One of the English lessons we taught the children dealt with placing God’s opinion above that of men. This was far too specific to be a coincidence…He seemed to be speaking directly to me. There were mornings that I wanted to run from the discussion group I facilitated with a British team member; the basic truths about God’s love we were teaching the children were long-forgotten promises I no longer believed applied to me.
Taking us Across the World…to Get us to Listen?
It was here that healing could begin. As if to further assure me that He was there, I received a message from one of the young British staff women (who did not know me at all) the day after she left camp, asking if I was alright. After I shared a very abridged version of events with her, she responded:
“I am thankful you have spoken to people at camp and pray they have been of great comfort and support for you. I appreciate your honesty and openness so much to share with me what’s really been going on. God has a plan for bringing you to Albania this summer, and I pray you will truly find some healing over the hardships of this year….I know God has good plans for you as he has promised to his people….
“Above all it is God’s thoughts we need to care about. And please remember that He loves you unconditionally! Draw close to him and let his wings protect you…and don’t hurt yourself by not allowing yourself to rightfully have the emotions you are having. God knows above all how you are feeling. I just don’t want you to think you need to hide it or feel you aren’t getting involved in camp as you should. Because God may want this time in Albania to be where you can heal and be raw with all the feelings. It is amazing how God uses us in each others’ lives. I strongly felt the Spirit leading me to talk to you, and I am sure that was God’s concern shining through. It is incredible how He has to take us across the world to get us to listen or draw closer to him.”
Being Transparent – while Still Trusting God
The ministry leaders under whom I serve are good friends, but I feared more rejection or subtle judgement once they knew of my divorce – justification notwithstanding. Just the opposite happened. Anxiously, I sat down and explained the situation to the Albanian pastor, and later, the camp director. Not only was my decision supported, I was still embraced as the sister I’d always been. However, the lesson God taught me that week was that it shouldn’t matter.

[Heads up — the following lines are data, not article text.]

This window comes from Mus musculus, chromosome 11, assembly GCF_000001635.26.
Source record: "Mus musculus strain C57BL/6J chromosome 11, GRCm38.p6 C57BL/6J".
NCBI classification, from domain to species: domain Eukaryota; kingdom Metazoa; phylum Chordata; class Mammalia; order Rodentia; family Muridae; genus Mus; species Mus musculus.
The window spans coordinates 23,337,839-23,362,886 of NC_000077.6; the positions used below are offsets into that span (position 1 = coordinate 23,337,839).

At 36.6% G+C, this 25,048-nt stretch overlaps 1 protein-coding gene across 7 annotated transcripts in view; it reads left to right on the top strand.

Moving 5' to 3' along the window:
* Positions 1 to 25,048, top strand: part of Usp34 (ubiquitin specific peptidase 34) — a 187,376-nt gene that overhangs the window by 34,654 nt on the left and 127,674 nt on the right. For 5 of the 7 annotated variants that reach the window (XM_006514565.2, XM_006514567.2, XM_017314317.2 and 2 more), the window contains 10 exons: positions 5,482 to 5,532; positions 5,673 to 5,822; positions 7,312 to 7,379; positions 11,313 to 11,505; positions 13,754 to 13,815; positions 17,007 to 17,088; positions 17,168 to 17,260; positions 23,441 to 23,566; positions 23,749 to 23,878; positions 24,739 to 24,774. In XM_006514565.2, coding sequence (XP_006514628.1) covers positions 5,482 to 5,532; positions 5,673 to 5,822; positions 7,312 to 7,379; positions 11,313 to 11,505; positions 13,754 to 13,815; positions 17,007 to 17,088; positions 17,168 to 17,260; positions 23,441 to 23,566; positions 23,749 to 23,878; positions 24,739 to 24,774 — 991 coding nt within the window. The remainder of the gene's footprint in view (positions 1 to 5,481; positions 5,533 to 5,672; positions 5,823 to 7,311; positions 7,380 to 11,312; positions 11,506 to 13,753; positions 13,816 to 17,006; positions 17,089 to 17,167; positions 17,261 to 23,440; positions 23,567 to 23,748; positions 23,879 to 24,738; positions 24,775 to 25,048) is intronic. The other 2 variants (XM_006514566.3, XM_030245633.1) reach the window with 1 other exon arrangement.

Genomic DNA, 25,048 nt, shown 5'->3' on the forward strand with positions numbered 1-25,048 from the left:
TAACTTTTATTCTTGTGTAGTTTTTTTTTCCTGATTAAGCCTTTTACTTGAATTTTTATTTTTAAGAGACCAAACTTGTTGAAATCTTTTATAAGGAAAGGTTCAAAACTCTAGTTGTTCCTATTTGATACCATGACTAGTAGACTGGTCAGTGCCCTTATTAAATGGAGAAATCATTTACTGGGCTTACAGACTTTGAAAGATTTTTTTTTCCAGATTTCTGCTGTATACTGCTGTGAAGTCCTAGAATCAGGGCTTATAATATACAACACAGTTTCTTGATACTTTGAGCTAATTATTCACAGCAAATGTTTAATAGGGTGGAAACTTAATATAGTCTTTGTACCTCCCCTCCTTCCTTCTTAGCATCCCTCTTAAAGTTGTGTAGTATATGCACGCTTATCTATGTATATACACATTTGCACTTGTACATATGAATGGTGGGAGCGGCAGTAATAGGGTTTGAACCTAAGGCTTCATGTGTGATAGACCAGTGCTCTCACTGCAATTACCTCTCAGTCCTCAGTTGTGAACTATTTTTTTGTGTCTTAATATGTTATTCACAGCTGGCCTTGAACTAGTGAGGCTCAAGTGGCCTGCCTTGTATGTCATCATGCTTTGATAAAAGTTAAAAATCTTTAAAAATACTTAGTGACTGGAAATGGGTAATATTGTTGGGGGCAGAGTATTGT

He affirms, loves and rejoices over me. The opinion of people (even His people) pales in significance. Even so, it was very freeing to be lifted up by friends who care about me – and understand. Pastor “Erion” (not his real name) had watched one of his sisters go through an experience eerily similar to mine, and recognized that life does not always neatly follow biblical guidelines of repentance and reconciliation. More than anyone else, this Balkan brother was relieved that I was now safe; healing; and regaining my confidence.
We cannot live, as believers, in a vacuum. It is impossible to pretend that the opinions, acceptance, love or approval of others – particularly of fellow Christians – does not matter. We were created to live in fellowship, and God grieves when His children alienate one another. And yet sometimes, in order to break the walls of others-induced shame that have kept us from Him, He needs to isolate us to where we can’t run away anymore. And when we finally start listening to His voice of Truth, He may confirm His love to us through other people. Until we discover that His is the only Voice that truly matters, however, we may stay stuck listening to the sound of our own confusion and doubt.
I expected to be used to help others understand God’s Word this summer. Instead, God ministered His grace and healing to me – in a remote coastal campsite; without friends to fall back on; half a world away.